Blood, Sweat, and Sawdust

Going against the grain

Tag: honing guide

Review – The Lie Nielsen Honing Guide

Sharpening is not my favorite task.  I prefer working wood to working tools.  However, now and then you need to grease the machine.  I’m always looking for ways of speeding up the process, so that I can get back to work as quickly as possible.  As a result, I’ve purchased a few sharpening jigs throughout the years.

First, it was the Veritas MKII.  It’s a nice jig, but it has a couple of major weaknesses.  Your blades can skew during use, and using the registration jig slows down the process.  So, I sold the MKII and purchased a cheap Eclipse-style side-clamping jig.  This solved the problem of blade skew and worked well for most plane irons.  However, it never held my chisels square and was poorly made.  I kept the Eclipse, but purchased a Kell honing guide for my chisels.  The Kell jig is beautiful and works well for chisels.  Unfortunately, it is difficult to hold with certain blades.  Additionally, it required two different setups for chisels and plane irons.  Enter the Lie Nielsen honing guide.

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At first, I hesitated to give it a shot due to its price.  At $125, the Lie Nielsen honing guide is pricey.  Lie Nielsen offers several additional “jaws” to support many different tools.  However, each set costs an extra $25 to $35.  Despite the price of admission, I gave it shot.  I also picked up a pair of their long jaws for use with short irons such as those found in spokeshaves.

The guide comes packed in a small, clear plastic box with a set of instructions.  The box makes a great place to store the guide out of the elements.  So, I kept it.  Everything on the guide is well made.  Lie Nielsen machines all the parts, the bearings roll smoothly, and there is absolutely no slop.  In use, the guide proves comfortable to use with all of my tools.

So far, my favorite thing about the guide is that there is only one slot in the jaws.  I use stop blocks to quickly set the honing angle for all of my tools.  So, I now I use the same set of stop blocks for all my tools.  The jig feels like it’s on rails when in use.  However, the narrow wheel allows you to create a cambered edge if that’s your goal.  I might be mistaken, but I believe I am able to pull a burr on a dulled edge more quickly with this jig than with others.  If correct, I attribute this to the tight tolerances to which Lie Nielsen manufactures the guide.  Finally, while the various accessory jaws are nice, they do require some fiddling.  It takes a few minutes to swap them out.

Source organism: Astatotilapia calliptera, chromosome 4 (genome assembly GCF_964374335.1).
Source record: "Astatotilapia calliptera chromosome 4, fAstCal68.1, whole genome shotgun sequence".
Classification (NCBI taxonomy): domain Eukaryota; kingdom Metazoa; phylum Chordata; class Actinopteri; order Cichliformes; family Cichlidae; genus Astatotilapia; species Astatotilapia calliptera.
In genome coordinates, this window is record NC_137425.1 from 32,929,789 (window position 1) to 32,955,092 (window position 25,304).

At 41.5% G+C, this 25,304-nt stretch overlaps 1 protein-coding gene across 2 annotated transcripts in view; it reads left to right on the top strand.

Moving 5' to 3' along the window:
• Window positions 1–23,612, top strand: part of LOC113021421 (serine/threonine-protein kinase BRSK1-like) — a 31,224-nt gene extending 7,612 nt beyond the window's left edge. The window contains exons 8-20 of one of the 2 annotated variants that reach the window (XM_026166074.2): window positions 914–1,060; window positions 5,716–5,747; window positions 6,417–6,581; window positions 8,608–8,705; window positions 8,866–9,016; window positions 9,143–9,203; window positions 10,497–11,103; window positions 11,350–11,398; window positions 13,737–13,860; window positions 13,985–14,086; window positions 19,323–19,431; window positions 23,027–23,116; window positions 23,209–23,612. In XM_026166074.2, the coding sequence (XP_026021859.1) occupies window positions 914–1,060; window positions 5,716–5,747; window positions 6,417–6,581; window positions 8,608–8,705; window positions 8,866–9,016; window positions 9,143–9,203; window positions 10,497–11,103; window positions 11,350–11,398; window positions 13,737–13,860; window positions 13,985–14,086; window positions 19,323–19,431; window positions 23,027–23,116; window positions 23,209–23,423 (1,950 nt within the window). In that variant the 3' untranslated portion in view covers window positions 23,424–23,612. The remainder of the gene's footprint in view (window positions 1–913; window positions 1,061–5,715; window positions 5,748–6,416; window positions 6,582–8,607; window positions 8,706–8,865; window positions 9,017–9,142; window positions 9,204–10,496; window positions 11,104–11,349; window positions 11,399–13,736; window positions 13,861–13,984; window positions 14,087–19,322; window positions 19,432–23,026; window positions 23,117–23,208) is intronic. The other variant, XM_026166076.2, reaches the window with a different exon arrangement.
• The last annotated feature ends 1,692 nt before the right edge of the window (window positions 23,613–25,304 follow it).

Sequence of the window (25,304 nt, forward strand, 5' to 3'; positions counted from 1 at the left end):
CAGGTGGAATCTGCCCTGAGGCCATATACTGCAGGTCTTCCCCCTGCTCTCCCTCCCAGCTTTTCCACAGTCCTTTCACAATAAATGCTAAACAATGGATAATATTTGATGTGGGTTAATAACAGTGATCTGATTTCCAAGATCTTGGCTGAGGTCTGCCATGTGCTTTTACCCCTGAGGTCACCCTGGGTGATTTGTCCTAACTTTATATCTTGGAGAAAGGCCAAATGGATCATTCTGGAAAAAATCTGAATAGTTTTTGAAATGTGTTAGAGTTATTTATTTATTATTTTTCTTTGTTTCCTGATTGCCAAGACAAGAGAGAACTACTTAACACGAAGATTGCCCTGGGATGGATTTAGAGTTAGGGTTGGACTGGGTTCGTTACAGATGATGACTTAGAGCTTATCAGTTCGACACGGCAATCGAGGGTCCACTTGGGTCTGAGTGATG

In conclusion, the Lie Nielsen honing guide meets all of my requirements.  It easily bests all the other honing guides I have used in the past.  The time and frustration it saves me while sharpening justifies its hefty price.  In fact, it has probably already paid for itself.

 

How to Use the Kell Honing Guide and Quickly Produce Keen Edges

Realizing that the Kell honing guide was a bit tricky to use effectively, I thought it would be good to write a follow up to my recent review, found here: A Review: The Kell Honing Guide

A registration jig makes setting angles a breeze for the Kell honing guide.

A registration jig makes setting angles a breeze for the Kell honing guide.

The first thing to note is that making a registration jig will make this tool much easier to use. The instructions include a list of measurements to achieve a desired honing angle. The measurements are taken from the edge of the blade to the first registration bar. My registration jig is nothing more than a simple piece of scrap, slightly thinner than my narrowest chisel. This allows me to register the edge in one of two notches I cut, and slide the jig back until it touches the registration bar on the honing guide. Each notch represents a different honing angle.

Holding the guide for small chisels

Holding the guide for small chisels

Red arrows indicate where to hold guide.

Red arrows indicate where to hold guide.

To hone my narrowest chisels, I am able to hold on to the end of the registration bars to the left, and the adjustment knob on the right. I apply pressure to the edge using on finger and draw the entire guide back.

Holding the guide for wide chisels

Holding the guide for wide chisels

Arrows indicate where to hold the guide

Arrows indicate where to hold the guide

On my widest chisels, the registration bars aren’t available to grasp. Instead, I apply pressure to the edge with my index fingers, and pressure to the back of the blade (just above and behind the honing guide) with my thumbs. This locks the whole assembly in place, despite not really touching the guide itself. Chisels in between, are even easier to deal with.